Experts at the Center for Pain and Wellness get to
the root of the problem
February 15, 2016
Tucker Parris was driving cross-country from Virginia to
San Diego, where he was stationed in the Navy, when
he was involved in a nearly fatal, service-related auto
accident in Flagstaff, Ariz. He broke his neck and a
vertebrae in his lower back and spent the next year
recuperating in a hospital in San Diego.
“The only thing that saved me was that I was in good shape and had
enough muscle mass to compensate for the loss of blood,” says Parris,
who was 19 at the time.
The once-healthy young man had been such a fine athlete he was
assigned to battle harsh and dangerous conditions in his job as a Naval
aviation rescue swimmer on search and rescue helicopter missions. Now,
however, he was wracked by “ferocious” pain. Even though he was able
to resume work in the military and was honorably discharged, Parris was
left with a nagging ache in his lower back that worsened over the years.
Eventually he was gripped in such agonizing pain that he couldn’t sleep,
his mobility began to deteriorate and he walked with a pronounced limp.
“Aside from the debilitating back spasms, the worst part was that I lost
my identity,” he says. “I was always physically active and enjoyed physical
hobbies like running, but I had to stop everything when the pain took
control of my life.” His search for relief was compounded by the fact that
he was deeply reluctant to take heavy-duty narcotics because he had seen
people on painkillers become addicted. For nearly a decade he bounced
from one doctor to another, desperate for an alternative but often having
his concerns dismissed—until he found the
UC Irvine Health Center for Pain and Wellness.
Her approach was different from the outset. At their first meeting she
and her team spent more than an hour with him, seeking to uncover clues
that other doctors had possibly overlooked. “Pain is very challenging to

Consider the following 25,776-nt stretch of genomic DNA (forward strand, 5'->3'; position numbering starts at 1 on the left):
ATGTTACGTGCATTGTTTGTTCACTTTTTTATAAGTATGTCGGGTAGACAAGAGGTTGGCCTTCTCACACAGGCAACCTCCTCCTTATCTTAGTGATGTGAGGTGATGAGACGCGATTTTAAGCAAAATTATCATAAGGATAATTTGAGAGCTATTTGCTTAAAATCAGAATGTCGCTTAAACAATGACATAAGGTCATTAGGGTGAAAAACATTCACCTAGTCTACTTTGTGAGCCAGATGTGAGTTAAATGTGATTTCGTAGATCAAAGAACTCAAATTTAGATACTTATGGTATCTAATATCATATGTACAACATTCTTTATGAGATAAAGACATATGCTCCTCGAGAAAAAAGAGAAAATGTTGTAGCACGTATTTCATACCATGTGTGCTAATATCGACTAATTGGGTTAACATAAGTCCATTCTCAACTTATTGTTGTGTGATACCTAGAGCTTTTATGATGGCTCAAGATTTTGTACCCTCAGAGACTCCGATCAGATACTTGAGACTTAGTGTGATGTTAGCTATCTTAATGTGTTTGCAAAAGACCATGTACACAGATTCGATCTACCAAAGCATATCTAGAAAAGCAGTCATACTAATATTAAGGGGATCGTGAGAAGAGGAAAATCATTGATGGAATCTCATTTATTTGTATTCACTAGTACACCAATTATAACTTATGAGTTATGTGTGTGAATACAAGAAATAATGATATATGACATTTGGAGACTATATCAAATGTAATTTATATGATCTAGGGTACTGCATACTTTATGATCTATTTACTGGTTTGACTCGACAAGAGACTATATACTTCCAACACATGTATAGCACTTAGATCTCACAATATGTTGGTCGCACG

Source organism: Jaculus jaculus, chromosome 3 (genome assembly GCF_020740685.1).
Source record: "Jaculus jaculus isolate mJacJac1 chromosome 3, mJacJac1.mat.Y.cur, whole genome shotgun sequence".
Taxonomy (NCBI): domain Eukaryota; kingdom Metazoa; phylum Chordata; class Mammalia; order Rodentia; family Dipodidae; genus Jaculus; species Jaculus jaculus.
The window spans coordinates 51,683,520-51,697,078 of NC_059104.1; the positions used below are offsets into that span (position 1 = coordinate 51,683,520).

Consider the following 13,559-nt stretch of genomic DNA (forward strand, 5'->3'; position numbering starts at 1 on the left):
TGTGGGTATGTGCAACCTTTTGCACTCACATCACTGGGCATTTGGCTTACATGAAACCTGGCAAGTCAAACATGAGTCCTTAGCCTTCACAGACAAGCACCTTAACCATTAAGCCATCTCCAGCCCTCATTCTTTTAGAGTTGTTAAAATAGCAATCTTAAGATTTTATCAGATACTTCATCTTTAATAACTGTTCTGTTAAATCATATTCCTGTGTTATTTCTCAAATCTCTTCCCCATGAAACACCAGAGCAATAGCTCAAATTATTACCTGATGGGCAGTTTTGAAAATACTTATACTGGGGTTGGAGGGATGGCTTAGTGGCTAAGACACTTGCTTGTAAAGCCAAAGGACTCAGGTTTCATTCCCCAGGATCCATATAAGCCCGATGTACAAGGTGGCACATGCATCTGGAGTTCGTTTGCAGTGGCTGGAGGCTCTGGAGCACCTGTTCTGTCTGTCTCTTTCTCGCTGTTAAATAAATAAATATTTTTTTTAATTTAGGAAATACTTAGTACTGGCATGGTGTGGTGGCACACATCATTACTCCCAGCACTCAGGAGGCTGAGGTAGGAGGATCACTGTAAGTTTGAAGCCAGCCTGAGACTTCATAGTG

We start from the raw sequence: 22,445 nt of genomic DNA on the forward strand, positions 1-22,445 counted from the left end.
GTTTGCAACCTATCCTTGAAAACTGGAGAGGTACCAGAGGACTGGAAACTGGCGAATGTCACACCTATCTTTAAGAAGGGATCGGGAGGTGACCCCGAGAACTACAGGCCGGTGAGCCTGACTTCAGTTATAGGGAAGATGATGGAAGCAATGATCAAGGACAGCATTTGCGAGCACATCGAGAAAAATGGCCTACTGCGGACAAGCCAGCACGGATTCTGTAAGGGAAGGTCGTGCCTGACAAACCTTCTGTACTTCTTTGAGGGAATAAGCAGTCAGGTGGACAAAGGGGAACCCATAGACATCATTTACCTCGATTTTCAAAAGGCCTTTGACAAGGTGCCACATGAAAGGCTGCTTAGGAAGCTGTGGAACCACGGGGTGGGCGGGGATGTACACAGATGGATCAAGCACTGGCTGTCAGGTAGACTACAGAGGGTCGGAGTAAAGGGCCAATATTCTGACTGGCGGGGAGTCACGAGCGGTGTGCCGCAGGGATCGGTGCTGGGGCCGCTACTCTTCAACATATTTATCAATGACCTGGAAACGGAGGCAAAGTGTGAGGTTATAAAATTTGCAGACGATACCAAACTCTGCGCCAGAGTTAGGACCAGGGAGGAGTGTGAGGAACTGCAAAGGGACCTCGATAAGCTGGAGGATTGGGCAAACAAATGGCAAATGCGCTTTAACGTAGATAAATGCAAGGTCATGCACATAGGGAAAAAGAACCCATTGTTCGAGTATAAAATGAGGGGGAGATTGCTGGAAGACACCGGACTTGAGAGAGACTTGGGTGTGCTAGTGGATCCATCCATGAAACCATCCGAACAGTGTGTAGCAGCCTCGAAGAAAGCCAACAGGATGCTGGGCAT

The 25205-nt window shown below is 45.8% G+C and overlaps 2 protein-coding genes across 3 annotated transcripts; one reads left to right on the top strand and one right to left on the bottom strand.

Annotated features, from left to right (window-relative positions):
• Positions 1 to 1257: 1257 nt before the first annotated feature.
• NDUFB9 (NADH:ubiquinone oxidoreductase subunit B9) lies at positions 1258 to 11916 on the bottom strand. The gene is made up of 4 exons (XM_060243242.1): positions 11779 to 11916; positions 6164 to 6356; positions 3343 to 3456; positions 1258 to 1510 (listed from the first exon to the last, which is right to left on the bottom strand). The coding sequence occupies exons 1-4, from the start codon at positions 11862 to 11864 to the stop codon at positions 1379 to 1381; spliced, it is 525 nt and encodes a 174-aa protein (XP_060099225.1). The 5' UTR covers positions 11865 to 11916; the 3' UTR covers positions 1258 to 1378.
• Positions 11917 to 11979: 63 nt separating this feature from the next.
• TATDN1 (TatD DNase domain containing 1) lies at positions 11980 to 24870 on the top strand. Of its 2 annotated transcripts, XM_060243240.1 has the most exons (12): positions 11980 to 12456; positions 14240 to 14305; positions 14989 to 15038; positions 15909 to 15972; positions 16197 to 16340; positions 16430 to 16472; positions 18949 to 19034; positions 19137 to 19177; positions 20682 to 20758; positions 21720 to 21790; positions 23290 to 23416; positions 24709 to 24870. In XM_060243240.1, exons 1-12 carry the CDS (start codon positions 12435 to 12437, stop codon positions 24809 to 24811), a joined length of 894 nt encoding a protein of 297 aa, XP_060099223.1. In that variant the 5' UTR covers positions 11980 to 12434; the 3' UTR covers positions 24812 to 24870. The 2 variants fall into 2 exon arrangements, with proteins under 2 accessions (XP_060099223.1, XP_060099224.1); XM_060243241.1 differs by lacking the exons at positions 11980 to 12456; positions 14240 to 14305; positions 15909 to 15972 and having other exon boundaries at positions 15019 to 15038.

treat, especially when it becomes chronic,” Gulur says.
A subsequent MRI revealed that Parris had an undiagnosed compression
fracture at the base of his spine. Because it had been untreated for so
long, the injury damaged nerves throughout his entire spinal column.
Parris underwent a radiofrequency nerve ablation, a procedure in which
the nerves are cauterized so they stop sending pain signals to the brain. He
felt relief immediately. An hour after his first treatment, he says, “my wife
saw me walk like a normal person for the first time in three years.”
Today, his pain is considerably less severe, and he is able to get a full
night’s sleep. “I have to go in for periodic tune-ups because the nerves
eventually grow back,” says Parris, now 32, who lives with his wife in
Huntington Beach and works in a family business. Under the moniker TAP
Forge, he is now able to devote much of his time to the physically demanding
hobby of bladesmithing, which involves forging and hand-carving knives. “In
many ways, I feel like Dr. Gulur gave me my life back,” says Parris.
The Center for Pain Management, led by Gulur, employs a suite of
different strategies to customize a comprehensive care plan aimed at
alleviating acute or chronic pain, whether it is caused by cancer, arthritis, headaches or serious injuries. “We do
a thorough assessment and then map